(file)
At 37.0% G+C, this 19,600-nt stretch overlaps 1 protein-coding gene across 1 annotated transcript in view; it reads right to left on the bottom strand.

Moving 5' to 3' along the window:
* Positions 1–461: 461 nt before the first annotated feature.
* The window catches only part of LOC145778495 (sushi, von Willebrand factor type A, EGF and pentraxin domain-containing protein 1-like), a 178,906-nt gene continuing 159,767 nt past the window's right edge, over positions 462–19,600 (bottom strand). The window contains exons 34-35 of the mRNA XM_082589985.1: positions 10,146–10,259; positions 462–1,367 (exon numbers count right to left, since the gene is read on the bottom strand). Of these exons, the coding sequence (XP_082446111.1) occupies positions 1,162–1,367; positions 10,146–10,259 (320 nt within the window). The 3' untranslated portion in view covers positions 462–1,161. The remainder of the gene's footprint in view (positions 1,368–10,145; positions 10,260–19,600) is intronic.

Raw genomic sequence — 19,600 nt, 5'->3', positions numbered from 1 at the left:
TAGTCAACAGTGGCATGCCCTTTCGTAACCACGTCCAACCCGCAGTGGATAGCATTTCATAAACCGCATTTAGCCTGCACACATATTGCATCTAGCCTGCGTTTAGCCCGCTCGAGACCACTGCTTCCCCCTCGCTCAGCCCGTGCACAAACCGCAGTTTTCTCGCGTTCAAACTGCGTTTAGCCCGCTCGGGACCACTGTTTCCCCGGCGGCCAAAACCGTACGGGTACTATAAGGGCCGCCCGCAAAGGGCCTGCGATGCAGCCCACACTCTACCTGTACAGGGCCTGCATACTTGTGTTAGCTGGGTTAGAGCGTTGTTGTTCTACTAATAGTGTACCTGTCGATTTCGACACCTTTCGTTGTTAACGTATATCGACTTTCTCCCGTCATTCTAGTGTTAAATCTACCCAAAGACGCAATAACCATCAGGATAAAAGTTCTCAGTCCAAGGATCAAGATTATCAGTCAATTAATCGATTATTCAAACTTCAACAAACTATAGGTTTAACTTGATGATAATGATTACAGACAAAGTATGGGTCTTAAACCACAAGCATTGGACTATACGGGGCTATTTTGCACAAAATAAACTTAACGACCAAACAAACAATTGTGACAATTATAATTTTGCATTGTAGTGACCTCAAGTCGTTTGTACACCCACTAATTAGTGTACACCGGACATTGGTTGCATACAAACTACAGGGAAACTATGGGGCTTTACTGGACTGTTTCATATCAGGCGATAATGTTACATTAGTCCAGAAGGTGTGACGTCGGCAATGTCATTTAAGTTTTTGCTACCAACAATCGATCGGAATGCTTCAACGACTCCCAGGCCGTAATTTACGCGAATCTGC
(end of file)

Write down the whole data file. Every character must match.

At 37.0% G+C, this 19,600-nt stretch overlaps 1 protein-coding gene across 1 annotated transcript in view; it reads right to left on the bottom strand.

Moving 5' to 3' along the window:
* Positions 1–461: 461 nt before the first annotated feature.
* The window catches only part of LOC145778495 (sushi, von Willebrand factor type A, EGF and pentraxin domain-containing protein 1-like), a 178,906-nt gene continuing 159,767 nt past the window's right edge, over positions 462–19,600 (bottom strand). The window contains exons 34-35 of the mRNA XM_082589985.1: positions 10,146–10,259; positions 462–1,367 (exon numbers count right to left, since the gene is read on the bottom strand). Of these exons, the coding sequence (XP_082446111.1) occupies positions 1,162–1,367; positions 10,146–10,259 (320 nt within the window). The 3' untranslated portion in view covers positions 462–1,161. The remainder of the gene's footprint in view (positions 1,368–10,145; positions 10,260–19,600) is intronic.

Raw genomic sequence — 19,600 nt, 5'->3', positions numbered from 1 at the left:
TAGTCAACAGTGGCATGCCCTTTCGTAACCACGTCCAACCCGCAGTGGATAGCATTTCATAAACCGCATTTAGCCTGCACACATATTGCATCTAGCCTGCGTTTAGCCCGCTCGAGACCACTGCTTCCCCCTCGCTCAGCCCGTGCACAAACCGCAGTTTTCTCGCGTTCAAACTGCGTTTAGCCCGCTCGGGACCACTGTTTCCCCGGCGGCCAAAACCGTACGGGTACTATAAGGGCCGCCCGCAAAGGGCCTGCGATGCAGCCCACACTCTACCTGTACAGGGCCTGCATACTTGTGTTAGCTGGGTTAGAGCGTTGTTGTTCTACTAATAGTGTACCTGTCGATTTCGACACCTTTCGTTGTTAACGTATATCGACTTTCTCCCGTCATTCTAGTGTTAAATCTACCCAAAGACGCAATAACCATCAGGATAAAAGTTCTCAGTCCAAGGATCAAGATTATCAGTCAATTAATCGATTATTCAAACTTCAACAAACTATAGGTTTAACTTGATGATAATGATTACAGACAAAGTATGGGTCTTAAACCACAAGCATTGGACTATACGGGGCTATTTTGCACAAAATAAACTTAACGACCAAACAAACAATTGTGACAATTATAATTTTGCATTGTAGTGACCTCAAGTCGTTTGTACACCCACTAATTAGTGTACACCGGACATTGGTTGCATACAAACTACAGGGAAACTATGGGGCTTTACTGGACTGTTTCATATCAGGCGATAATGTTACATTAGTCCAGAAGGTGTGACGTCGGCAATGTCATTTAAGTTTTTGCTACCAACAATCGATCGGAATGCTTCAACGACTCCCAGGCCGTAATTTACGCGAATCTGC